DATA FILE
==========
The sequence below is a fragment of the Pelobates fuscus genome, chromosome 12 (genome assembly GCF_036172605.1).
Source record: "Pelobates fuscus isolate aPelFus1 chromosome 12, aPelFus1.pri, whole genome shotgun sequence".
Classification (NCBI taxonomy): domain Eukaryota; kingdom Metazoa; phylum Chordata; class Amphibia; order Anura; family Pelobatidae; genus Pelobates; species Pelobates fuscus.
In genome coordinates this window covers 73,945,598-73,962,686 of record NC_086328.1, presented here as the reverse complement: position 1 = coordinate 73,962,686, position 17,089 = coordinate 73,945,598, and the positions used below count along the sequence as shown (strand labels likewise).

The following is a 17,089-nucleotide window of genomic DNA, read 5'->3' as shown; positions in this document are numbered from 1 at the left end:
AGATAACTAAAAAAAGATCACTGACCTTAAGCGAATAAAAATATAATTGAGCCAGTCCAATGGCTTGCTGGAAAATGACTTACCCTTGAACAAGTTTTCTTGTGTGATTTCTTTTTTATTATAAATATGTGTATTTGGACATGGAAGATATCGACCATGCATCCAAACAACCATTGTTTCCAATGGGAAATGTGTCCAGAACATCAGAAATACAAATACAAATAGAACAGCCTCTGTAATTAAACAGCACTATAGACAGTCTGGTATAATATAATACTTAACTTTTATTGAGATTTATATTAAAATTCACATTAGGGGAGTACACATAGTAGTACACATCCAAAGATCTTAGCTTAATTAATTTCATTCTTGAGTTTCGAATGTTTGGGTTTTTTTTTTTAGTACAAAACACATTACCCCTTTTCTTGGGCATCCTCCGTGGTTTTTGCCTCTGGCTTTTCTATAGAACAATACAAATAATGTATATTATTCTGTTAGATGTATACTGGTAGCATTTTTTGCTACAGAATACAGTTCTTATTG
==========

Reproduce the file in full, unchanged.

The sequence below is a fragment of the Pelobates fuscus genome, chromosome 12 (genome assembly GCF_036172605.1).
Source record: "Pelobates fuscus isolate aPelFus1 chromosome 12, aPelFus1.pri, whole genome shotgun sequence".
Classification (NCBI taxonomy): domain Eukaryota; kingdom Metazoa; phylum Chordata; class Amphibia; order Anura; family Pelobatidae; genus Pelobates; species Pelobates fuscus.
In genome coordinates this window covers 73,945,598-73,962,686 of record NC_086328.1, presented here as the reverse complement: position 1 = coordinate 73,962,686, position 17,089 = coordinate 73,945,598, and the positions used below count along the sequence as shown (strand labels likewise).

The following is a 17,089-nucleotide window of genomic DNA, read 5'->3' as shown; positions in this document are numbered from 1 at the left end:
AGATAACTAAAAAAAGATCACTGACCTTAAGCGAATAAAAATATAATTGAGCCAGTCCAATGGCTTGCTGGAAAATGACTTACCCTTGAACAAGTTTTCTTGTGTGATTTCTTTTTTATTATAAATATGTGTATTTGGACATGGAAGATATCGACCATGCATCCAAACAACCATTGTTTCCAATGGGAAATGTGTCCAGAACATCAGAAATACAAATACAAATAGAACAGCCTCTGTAATTAAACAGCACTATAGACAGTCTGGTATAATATAATACTTAACTTTTATTGAGATTTATATTAAAATTCACATTAGGGGAGTACACATAGTAGTACACATCCAAAGATCTTAGCTTAATTAATTTCATTCTTGAGTTTCGAATGTTTGGGTTTTTTTTTTTAGTACAAAACACATTACCCCTTTTCTTGGGCATCCTCCGTGGTTTTTGCCTCTGGCTTTTCTATAGAACAATACAAATAATGTATATTATTCTGTTAGATGTATACTGGTAGCATTTTTTGCTACAGAATACAGTTCTTATTG